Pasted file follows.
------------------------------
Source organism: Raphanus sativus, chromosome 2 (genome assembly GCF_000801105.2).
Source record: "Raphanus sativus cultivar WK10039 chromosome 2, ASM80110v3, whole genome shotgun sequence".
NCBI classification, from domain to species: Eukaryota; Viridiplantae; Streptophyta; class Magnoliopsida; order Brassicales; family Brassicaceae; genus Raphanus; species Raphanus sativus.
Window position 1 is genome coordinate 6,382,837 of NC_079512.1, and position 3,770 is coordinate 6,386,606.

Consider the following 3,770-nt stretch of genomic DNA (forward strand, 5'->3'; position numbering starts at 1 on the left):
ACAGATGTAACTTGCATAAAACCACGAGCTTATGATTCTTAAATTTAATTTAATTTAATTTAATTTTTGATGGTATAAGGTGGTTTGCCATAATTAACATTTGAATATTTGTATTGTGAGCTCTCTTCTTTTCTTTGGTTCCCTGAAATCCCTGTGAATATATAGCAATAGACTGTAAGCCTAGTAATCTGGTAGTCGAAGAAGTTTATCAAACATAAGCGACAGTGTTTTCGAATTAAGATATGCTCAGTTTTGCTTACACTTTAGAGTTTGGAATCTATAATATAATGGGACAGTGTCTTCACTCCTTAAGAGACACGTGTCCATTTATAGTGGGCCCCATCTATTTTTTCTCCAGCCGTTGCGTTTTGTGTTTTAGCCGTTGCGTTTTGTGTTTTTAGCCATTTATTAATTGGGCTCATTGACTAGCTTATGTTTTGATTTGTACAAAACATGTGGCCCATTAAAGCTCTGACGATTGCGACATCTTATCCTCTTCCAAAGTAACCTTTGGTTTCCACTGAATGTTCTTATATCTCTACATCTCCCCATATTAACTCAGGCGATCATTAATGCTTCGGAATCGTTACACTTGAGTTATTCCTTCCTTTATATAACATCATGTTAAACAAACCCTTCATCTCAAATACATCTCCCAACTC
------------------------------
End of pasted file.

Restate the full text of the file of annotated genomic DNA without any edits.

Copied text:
Source organism: Raphanus sativus, chromosome 2 (genome assembly GCF_000801105.2).
Source record: "Raphanus sativus cultivar WK10039 chromosome 2, ASM80110v3, whole genome shotgun sequence".
NCBI classification, from domain to species: Eukaryota; Viridiplantae; Streptophyta; class Magnoliopsida; order Brassicales; family Brassicaceae; genus Raphanus; species Raphanus sativus.
Window position 1 is genome coordinate 6,382,837 of NC_079512.1, and position 3,770 is coordinate 6,386,606.

Consider the following 3,770-nt stretch of genomic DNA (forward strand, 5'->3'; position numbering starts at 1 on the left):
ACAGATGTAACTTGCATAAAACCACGAGCTTATGATTCTTAAATTTAATTTAATTTAATTTAATTTTTGATGGTATAAGGTGGTTTGCCATAATTAACATTTGAATATTTGTATTGTGAGCTCTCTTCTTTTCTTTGGTTCCCTGAAATCCCTGTGAATATATAGCAATAGACTGTAAGCCTAGTAATCTGGTAGTCGAAGAAGTTTATCAAACATAAGCGACAGTGTTTTCGAATTAAGATATGCTCAGTTTTGCTTACACTTTAGAGTTTGGAATCTATAATATAATGGGACAGTGTCTTCACTCCTTAAGAGACACGTGTCCATTTATAGTGGGCCCCATCTATTTTTTCTCCAGCCGTTGCGTTTTGTGTTTTAGCCGTTGCGTTTTGTGTTTTTAGCCATTTATTAATTGGGCTCATTGACTAGCTTATGTTTTGATTTGTACAAAACATGTGGCCCATTAAAGCTCTGACGATTGCGACATCTTATCCTCTTCCAAAGTAACCTTTGGTTTCCACTGAATGTTCTTATATCTCTACATCTCCCCATATTAACTCAGGCGATCATTAATGCTTCGGAATCGTTACACTTGAGTTATTCCTTCCTTTATATAACATCATGTTAAACAAACCCTTCATCTCAAATACATCTCCCAACTC